Administrative Leadership in the Age of Inclusion: Promoting Best Practices and Teacher Empowerment. The Journal of Educational Thought, 189-210. Tomlinson, C. (2001). How to differentiate instruction in mixed ability classrooms . Alexandria: Association for Supervision and Curriculum.
Finally, I will give evidence of how racism is a large problem in schools when discussing everything from the racial percentages of educators to the segregation of students in various ways. “ The inclusion of multiculturalism in the dominant curriculum in higher education was originally a response to minority student demands of the ‘Sixties and Seventies’”(Kailin, 1998, p.1). This is direct evidence that the topic has been continually pushed aside as time has gone on. Originally b... ... middle of paper ... ...k that this racism would disappear just through teacher communication. In all, school reform for a society full of multiculturalism has to mean sharing power and collectively making decisions.
Revisiting the importance of the direct effects of school leadership on student achievement: The implications for school improvement policy. Peabody Journal of Education, 82(4), 724-736. Rettig, P. R. (2004). Beyond organizational tinkering: A new view of school reform. Educational Horizons, 82(4), 260-265.
The intervening years since court-mandated desegregation of schools have not eradicated the existence of achievement disparities for ethnic children, especially for Latin American and African American students (McKown & Weinstein, 2008). In fact, there is an extensive body of research that suggests that students from minorities do not perform well in the current American public school system (Tyler, Boykin, & Walton, 2006). McKown and Weinstein (2008) note that one often cited contributor to the achievement gap is teacher expectations. The use of the term teacher expectations has been a source of consternation and anger for some educators because of its connection to the concept of self-fulfilling prophecy (Jussim & Harber, 2005). These prophecies are “erroneous teacher expectations [that] may lead students to perform at levels consistent with those expectations (Brophy & Good, 1974; Rosenthal & Jacobson, 1968)” (Jussim & Harber, 2005, p. 131).
It is no surprise that in the twenty-first century, prejudice and hate is still prevalent in society, and more importantly, in the classroom. Yet, just as in years passed, prejudice in the classroom can be reduced through regulations, education, and by other means. Thus, prejudice can be reduced or prevented, if the proper precautions are emplaced. Overview of Solutions and Themes to Prejudice By 2050, the United States will consist of about 53% White, 25% Hispanic, 14% Black, 8% Asian/Pacific Islander, and 1% American Indian. Due to this diversity, it is no doubt that the school system will also change (D’Angelo and Dixey, 2001, p. 83).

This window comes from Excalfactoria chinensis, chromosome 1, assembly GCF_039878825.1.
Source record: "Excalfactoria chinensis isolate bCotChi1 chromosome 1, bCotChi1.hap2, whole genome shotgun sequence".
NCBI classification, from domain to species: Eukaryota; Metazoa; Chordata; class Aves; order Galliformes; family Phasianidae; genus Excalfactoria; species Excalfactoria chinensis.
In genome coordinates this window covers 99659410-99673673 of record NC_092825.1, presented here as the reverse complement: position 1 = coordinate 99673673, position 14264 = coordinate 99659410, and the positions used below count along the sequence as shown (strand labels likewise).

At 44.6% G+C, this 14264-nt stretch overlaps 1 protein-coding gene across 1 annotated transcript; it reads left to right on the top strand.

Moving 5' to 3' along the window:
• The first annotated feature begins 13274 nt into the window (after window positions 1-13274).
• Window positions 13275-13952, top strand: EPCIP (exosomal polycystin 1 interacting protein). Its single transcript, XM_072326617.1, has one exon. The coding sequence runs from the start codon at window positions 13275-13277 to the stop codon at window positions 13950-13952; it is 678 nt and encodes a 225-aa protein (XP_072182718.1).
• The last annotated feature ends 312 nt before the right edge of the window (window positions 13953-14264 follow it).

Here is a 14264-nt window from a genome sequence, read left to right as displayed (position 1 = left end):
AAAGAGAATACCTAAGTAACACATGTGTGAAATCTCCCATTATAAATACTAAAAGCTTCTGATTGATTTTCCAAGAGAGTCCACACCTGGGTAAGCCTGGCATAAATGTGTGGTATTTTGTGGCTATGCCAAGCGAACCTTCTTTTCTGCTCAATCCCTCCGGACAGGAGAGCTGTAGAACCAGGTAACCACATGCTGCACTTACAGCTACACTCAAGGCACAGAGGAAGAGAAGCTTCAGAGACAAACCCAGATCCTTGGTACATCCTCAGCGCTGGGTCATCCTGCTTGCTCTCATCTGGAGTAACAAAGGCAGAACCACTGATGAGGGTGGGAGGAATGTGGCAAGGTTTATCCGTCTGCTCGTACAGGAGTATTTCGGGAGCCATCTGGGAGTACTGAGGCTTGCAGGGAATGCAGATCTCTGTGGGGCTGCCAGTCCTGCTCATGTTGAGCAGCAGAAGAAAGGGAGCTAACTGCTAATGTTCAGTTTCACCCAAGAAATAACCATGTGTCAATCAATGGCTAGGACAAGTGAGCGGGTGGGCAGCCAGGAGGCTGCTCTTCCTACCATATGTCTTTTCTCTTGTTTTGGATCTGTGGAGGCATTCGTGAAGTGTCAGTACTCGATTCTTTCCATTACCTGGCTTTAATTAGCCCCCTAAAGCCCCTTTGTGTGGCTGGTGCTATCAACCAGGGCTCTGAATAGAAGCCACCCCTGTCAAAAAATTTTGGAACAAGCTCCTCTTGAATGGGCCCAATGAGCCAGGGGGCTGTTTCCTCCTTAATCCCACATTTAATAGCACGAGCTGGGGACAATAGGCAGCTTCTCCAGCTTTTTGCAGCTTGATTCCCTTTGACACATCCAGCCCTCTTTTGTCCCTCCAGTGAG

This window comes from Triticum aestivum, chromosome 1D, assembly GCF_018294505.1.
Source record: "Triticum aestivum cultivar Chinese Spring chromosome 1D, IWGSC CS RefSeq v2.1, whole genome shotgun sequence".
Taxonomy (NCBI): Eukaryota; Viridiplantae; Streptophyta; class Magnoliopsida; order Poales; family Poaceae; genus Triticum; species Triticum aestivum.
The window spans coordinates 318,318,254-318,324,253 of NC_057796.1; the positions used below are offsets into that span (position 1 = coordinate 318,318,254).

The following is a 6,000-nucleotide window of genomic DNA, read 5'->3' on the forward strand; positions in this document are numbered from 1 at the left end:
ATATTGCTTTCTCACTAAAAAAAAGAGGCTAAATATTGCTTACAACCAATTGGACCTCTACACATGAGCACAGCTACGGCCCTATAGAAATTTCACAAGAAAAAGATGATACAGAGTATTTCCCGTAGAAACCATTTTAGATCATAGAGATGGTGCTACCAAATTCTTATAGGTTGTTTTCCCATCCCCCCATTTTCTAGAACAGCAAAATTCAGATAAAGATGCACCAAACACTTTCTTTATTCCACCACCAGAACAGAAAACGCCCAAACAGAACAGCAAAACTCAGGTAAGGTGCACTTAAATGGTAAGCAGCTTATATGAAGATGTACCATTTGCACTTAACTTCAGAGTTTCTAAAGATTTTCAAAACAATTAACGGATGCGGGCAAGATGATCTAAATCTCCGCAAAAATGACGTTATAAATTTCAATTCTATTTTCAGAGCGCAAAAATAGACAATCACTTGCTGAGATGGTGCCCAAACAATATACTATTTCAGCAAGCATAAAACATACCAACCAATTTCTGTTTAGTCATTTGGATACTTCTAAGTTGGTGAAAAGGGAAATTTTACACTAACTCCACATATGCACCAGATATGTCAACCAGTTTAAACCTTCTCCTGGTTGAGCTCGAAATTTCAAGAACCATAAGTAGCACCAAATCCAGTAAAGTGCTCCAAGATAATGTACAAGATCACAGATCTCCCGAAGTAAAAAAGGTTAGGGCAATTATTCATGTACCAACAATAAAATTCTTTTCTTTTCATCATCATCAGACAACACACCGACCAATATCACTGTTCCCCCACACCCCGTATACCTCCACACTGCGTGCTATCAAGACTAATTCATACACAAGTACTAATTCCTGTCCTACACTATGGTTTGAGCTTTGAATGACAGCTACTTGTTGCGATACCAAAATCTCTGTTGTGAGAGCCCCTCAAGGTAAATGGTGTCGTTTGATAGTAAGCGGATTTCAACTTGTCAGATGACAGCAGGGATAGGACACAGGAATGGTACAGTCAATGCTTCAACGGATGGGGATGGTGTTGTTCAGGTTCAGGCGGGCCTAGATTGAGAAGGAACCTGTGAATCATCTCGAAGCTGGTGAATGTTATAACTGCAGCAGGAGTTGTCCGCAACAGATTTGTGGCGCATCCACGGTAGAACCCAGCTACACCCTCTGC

(2003). Powerful learning: Creating learning communities in urban school reform. Journal of Curriculum and Supervision , 18 (3), 240-258. Scher, L., & O'Reilly, F. (2009). Professional Development for K–12 Math and Science Teachers: What Do We Really Know?
She explores integration in neighborhoods and feels it is indeed improving and will translate to schools remaining and becoming more integrated. Ellen’s interest is social segregation and believes “the ultimate question (is) why our nation’s residential neighborhoods are as seg... ... middle of paper ... ...ty education. As a nation it behooves us to make quality education readily available to all. The task is daunting as “To address the issue of resegregation is to assess public education in America” (Dangelo305-306). If we want our public schools to be integrated, we must first educate the general public.
The Influence of Africentric Values and Neighborhood Satisfaction on the Academic Self-Efficacy of African American Elementary School Children. Journal of Multicultural Counseling and Development, 39(4), 218-228. Trumbull, E., & Rothstein-Fisch, C. (2011). The Intersection of Culture and Achievement Motivation. School Community Journal, 21(2), 25-53.
Are there disadvantages of having single-gender classrooms? If it can be shown that participating in single-gender classrooms increases students’ academic performance, this information would be beneficial to both adminis... ... middle of paper ... ...body concerns in adolescent females: single sex and coeducational school environments. Retrieved 9/6/2009, from http://web.ebscohost.com. Mensinger, J. (2008).